Seed-starting chronicles 2011

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Hoy
Hoy's picture
Title: Member
Joined: 2009-12-15

Just numbers not names! Maybe some new species?

Trond
Rogaland, Norway - with cool, often rainy summers  (29C max) and mild, often rainy winters (180 cm/year)!

Mark McD
Title: Moderator
Joined: 2009-12-14

Hoy wrote:

Just numbers not names! Maybe some new species?

Some are named; in the view above, there is A. caeruleum and A. drobovii, received about 5 different collections of the latter species, which is a species not generally in cultivation... in the following link, click on the paper icon on the far lest of the listing, then click on the thumbnail images... mot a great beauty, but may be interesting nonetheless.

http://pgrc-35.ipk-gatersleben.de/pls/htmldb_pgrc/f?p=265:3:3216571044925997::NO::P3_SCIENTIFIC_NAME:395

Mark McDonough
Massachusetts, USA, near the New Hampshire border USDA Zone 5
antennaria at aol.com
 

Gene Mirro
Title: Member
Joined: 2010-02-25

Speaking of patience:  I sowed some Actaea pachypoda on 3/08.  They are coming up now (4/11).  They've been at outdoor temperature (near Portland, OR) all this time, in a slightly moist mix in a shaded place.

SW Washington state, 600 ft. altitude

Tim Ingram
Title: Member
Joined: 2011-04-27

I've only just looked through this fascinating thread. Over the years running a small specialist nursery I tried to divide plants into manageable groups that needed different sowing regimes. Generally for a lot of alpines, and quite a few woodland plants our winters are not long and cold enough with snow cover to get really good germination. On those occasions when it is colder and we have prolonged snow we often found much better results. As soon as I see signs of seedlings I bring plants into a frost free greenhouse which warms up quite a bit in the late winter/spring sunshine!

The benefit of our winters though is that we get fluctuating temperatures and this is probably useful for many of the colder Mediterranean and semi-desert species I have tried, where temperatures do not stay so low right through the winter. Lori mentioned Lomatium columbianum earlier on and I have always sown this and other species as early as I have had seed and left outside all winter. Germination is often poor, but at least some come up. Umbellifers in general do much better from reasonably fresh seed sown in the autumn - older seed is usually dead, although I have had Eryngiums germinate well the second season. Once or twice I have gone to the lengths of putting seed (in damp sand) into a fridge for about 4 to 6 weeks. Several species stsrted to germinate in the fridge, including Lomatiums and Eriogonums, but unless you catch them just as they germinate or before they quickly etiolate and are less than easy to deal with. If you grow a lot of different things this quickly becomes very complicated, but it could be really useful for something special that has not germinated well by normal means.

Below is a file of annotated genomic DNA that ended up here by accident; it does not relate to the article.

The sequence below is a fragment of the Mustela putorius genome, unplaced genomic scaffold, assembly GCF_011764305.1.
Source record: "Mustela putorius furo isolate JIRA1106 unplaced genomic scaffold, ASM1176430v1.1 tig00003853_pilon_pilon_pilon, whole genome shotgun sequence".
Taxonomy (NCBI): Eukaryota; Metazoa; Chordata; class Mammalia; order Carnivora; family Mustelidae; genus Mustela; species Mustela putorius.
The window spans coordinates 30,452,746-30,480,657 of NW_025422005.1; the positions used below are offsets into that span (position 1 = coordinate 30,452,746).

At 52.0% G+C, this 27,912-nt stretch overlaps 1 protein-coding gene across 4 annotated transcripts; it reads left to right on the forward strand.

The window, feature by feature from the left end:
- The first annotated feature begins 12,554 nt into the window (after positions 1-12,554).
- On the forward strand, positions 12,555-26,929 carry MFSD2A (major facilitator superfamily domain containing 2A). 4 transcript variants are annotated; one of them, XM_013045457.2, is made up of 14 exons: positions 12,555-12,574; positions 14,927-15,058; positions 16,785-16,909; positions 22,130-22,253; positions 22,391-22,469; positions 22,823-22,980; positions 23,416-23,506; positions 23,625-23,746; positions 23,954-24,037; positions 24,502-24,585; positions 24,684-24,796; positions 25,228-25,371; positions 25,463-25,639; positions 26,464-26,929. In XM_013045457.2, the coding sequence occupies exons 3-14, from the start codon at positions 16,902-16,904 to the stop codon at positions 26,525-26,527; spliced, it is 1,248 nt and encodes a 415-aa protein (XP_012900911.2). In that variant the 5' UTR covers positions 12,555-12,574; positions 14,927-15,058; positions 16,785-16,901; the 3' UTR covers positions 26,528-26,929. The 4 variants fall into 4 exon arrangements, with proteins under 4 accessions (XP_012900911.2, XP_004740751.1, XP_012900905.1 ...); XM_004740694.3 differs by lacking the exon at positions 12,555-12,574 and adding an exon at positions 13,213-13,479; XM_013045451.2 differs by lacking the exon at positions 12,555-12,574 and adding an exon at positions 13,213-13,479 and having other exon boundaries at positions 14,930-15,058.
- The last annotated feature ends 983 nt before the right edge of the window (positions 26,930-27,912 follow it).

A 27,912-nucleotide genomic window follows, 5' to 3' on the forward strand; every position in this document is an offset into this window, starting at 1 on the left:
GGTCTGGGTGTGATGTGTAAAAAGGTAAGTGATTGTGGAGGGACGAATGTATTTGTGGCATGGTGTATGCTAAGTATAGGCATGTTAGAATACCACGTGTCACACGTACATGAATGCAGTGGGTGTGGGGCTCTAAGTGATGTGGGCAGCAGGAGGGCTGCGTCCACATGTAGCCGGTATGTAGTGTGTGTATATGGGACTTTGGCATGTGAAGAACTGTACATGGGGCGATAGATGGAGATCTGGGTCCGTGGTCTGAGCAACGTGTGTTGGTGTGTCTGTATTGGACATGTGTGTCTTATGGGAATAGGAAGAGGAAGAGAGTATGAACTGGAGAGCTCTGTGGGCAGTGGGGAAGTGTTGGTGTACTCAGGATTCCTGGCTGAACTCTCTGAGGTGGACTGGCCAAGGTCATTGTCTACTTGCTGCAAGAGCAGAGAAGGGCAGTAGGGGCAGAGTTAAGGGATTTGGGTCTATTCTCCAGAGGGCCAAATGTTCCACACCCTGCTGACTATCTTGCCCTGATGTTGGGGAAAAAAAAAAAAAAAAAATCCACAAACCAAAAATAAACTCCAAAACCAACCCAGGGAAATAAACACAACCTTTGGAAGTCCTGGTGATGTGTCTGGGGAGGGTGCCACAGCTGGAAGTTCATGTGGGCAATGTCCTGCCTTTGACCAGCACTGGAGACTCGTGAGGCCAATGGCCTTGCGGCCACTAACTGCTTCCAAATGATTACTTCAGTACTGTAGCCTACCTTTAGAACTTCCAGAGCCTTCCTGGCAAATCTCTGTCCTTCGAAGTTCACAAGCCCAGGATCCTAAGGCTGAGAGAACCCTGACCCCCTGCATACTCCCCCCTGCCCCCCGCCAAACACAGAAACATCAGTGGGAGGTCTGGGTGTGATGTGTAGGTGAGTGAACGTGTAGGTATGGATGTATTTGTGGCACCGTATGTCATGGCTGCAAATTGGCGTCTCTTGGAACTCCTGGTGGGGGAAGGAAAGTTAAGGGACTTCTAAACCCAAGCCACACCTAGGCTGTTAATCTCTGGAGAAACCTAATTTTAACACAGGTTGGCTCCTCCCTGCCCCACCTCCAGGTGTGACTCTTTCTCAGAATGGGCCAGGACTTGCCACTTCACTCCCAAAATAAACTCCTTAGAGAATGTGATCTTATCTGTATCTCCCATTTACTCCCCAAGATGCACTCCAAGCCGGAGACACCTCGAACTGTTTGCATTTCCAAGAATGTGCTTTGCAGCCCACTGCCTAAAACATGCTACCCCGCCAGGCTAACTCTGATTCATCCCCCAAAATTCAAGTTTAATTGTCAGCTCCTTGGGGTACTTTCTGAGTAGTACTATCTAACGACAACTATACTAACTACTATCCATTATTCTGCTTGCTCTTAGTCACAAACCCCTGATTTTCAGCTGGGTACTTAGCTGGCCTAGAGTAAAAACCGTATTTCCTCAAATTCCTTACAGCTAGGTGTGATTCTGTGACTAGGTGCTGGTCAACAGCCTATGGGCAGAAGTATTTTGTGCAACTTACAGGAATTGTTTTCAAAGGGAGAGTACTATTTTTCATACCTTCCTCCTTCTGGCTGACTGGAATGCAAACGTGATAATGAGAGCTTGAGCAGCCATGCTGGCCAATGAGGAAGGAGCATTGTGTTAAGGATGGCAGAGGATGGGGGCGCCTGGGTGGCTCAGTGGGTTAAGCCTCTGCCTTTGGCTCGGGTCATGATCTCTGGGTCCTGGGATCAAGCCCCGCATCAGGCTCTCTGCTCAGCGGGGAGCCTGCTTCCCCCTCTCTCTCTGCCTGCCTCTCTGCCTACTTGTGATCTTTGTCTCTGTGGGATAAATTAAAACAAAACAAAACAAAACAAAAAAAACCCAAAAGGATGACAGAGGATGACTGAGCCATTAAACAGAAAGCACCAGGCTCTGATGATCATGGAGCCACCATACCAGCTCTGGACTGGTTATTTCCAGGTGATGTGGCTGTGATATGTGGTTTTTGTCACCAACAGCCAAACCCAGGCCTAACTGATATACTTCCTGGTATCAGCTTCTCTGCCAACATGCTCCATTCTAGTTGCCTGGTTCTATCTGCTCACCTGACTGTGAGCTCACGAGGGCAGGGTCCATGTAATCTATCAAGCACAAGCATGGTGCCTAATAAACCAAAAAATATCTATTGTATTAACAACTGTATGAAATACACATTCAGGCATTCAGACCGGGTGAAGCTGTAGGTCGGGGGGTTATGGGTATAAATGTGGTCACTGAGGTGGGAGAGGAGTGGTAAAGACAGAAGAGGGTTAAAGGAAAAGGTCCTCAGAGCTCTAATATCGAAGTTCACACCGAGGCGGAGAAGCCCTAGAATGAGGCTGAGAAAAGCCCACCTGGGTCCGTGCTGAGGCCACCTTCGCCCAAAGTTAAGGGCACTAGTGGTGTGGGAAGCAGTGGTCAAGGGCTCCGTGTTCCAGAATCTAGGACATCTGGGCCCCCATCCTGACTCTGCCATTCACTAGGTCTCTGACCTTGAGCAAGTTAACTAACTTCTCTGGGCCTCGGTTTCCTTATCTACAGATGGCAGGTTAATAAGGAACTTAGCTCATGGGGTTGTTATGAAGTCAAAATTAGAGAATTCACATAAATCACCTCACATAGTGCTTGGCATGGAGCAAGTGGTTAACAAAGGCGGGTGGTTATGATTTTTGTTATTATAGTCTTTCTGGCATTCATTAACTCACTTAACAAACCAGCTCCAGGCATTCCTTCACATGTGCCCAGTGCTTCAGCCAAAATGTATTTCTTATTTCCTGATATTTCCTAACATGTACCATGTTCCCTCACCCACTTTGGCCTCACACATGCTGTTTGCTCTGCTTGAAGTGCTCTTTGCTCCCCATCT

It is great to hear how others get on with sowing seed (I have Deno's books but they become a bit mind-boggling after a time and I have always found it much more effective to use the time tested ways of sowing in pots). Hope I can add to the thread in the coming spring.

Dr. Timothy John Ingram
Faversham, Kent, UK
I garden in a relatively hot and dry region (for the UK!), with an annual rainfall of around 25", winter lows of -10°C and summer highs of 30°C.
 

Mark McD
Title: Moderator
Joined: 2009-12-14

I typically rely on the tried and true seed germination method of allowing Mother Nature to make germination happen, leaving the pots or flats outside for the winter and see what happens in spring.  I like using wide peat flats, as I believe the moisture level stays more even than smaller plastic pots. 

Here is some germination from varieties that Jane Hendricks generously sent me (thanks Jane!), Senecio pudicus on the left, and Thlaspi stylosum on the right, but only two seedlings of Allium brevistylum... maybe more will germinate later.

The flat of Aquilegia saximontana (true) from Jane, I was most anxious to see some germination.  The other varieties shown above, germinated early spring, but no sign of life in the flat of A. saximontana... I figured that the seed must have failed. Then one day I noticed some germination, a few tiny seedlings.  Now it is thick with seedlings, must have gotten 100% germination.  I shouldn't watch seed pots every day, it's like waiting for water to boil or watching grass grow. ;D

Mark McDonough
Massachusetts, USA, near the New Hampshire border USDA Zone 5
antennaria at aol.com
 

Hoy
Hoy's picture
Title: Member
Joined: 2009-12-15

I have planted out my seedlings of Thlaspi stylosum today! I don't need to water, it is more likely they drown :-\